I think I had an idea for a blog post in mind this morning — I was going to write about my daughter’s upcoming travels, the semester-plus that she’s spent with us, and the bittersweet sense I have of sending her off (yet again!) into the world not fully prepared, but nonetheless ready. But right around noon I learned of a sudden death — the mother of someone Nick has been in school with since kindergarten — and whatever idea I might have had was immediately gone. While this mother and I didn’t know each other well, we’d been in each other’s houses, years ago, when the kids were small and still had play dates and birthday parties. We’d seen each other at PTA events over the years. It was that kind of relationship.
Since she had a daughter and I had a son, we’d drifted apart once the kids were out of elementary school. Gender divides become more rigid in middle and high school, and her daughter pursued dance while Nick did tae kwon do. Still, we waved to each other across crowded rooms, or chatted when we were in the same vicinity. Knowing that she died suddenly on July 4 stunned me. My heart is broken for her daughter, a girl just entering her teens, just starting to find her way — that she has to do this without her mother is beyond my imagining.
Or not quite, of course, as the human mind has an immense capacity for imagination—it’s that I don’t want to imagine her future, to imagine her life over the next few days and weeks and months as she learns to navigate in a world without her mother. I imagine my own children having to do so and I stop, appalled.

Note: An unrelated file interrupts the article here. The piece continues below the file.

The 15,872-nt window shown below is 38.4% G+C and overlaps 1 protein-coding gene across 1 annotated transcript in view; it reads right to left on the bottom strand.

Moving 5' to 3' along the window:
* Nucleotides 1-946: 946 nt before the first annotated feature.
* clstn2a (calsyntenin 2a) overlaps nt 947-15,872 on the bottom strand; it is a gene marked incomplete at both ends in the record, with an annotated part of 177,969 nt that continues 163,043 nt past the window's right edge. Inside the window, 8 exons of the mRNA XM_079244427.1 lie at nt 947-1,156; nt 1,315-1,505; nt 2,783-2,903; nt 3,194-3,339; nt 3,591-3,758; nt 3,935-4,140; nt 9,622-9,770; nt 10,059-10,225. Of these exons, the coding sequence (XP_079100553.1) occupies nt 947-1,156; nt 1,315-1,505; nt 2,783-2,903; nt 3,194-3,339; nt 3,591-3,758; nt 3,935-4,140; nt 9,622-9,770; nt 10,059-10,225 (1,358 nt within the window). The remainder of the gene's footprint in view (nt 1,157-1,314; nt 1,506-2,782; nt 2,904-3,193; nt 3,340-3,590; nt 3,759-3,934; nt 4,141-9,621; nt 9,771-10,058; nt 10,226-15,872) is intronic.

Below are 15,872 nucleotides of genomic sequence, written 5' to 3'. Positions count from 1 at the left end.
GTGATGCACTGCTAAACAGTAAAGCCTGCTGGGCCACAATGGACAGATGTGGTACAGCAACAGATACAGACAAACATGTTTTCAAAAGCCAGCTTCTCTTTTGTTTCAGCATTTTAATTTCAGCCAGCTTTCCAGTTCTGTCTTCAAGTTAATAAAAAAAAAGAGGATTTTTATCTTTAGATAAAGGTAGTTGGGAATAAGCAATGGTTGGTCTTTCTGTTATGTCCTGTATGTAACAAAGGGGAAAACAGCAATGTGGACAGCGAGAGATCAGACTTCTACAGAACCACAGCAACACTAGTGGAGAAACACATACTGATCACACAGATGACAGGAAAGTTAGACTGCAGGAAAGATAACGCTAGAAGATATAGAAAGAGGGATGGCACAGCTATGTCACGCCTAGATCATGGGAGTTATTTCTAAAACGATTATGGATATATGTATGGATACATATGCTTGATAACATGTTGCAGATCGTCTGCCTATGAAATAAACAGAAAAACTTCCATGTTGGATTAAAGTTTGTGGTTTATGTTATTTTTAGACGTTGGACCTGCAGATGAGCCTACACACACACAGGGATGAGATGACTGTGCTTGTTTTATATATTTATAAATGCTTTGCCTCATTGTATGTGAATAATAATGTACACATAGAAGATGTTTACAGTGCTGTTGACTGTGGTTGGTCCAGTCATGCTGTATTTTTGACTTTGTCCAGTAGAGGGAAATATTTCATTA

Some years ago I decided that I couldn’t die, that I was too indispensable to my family. I wrote a somewhat lighthearted column  about my anxieties, focusing on the quotidian details of life: paying bills, buying groceries, that sort of thing. But the quotidian details, one way or another, get taken care of when someone dies. They can be a greater or lesser burden on the survivors, of course, but they are not the story. The story is a new developmental arc, a new way of being in the world.
As usual, I reach to literature to try to understand what I’m feeling. In fact, the novels I write about frequently—more often than not, really—feature a protagonist whose mother has died or is somehow unavailable. In children’s literature  this allows for greater independence on the part of the protagonist, of course—in real life, it forces it.
And there it is, my heartbreak: that this girl will have to grow up so quickly now, have to learn so many things on her own. Her remaining family will help, of course, as will friends, counselors, teachers, perhaps even books. But the suddenness of the loss, the unexpectedness, still feels to me like a kick in the gut. For the daughter, I wish for almost exactly what I hope for my own daughter on her travels, but what is even more crucial and poignant in the face of this loss: deep tenderness from her family, friends and others to care for her in many and unexpected ways, a path into independence that acknowledges the years her mother was able to give her. And I grieve that they were so short.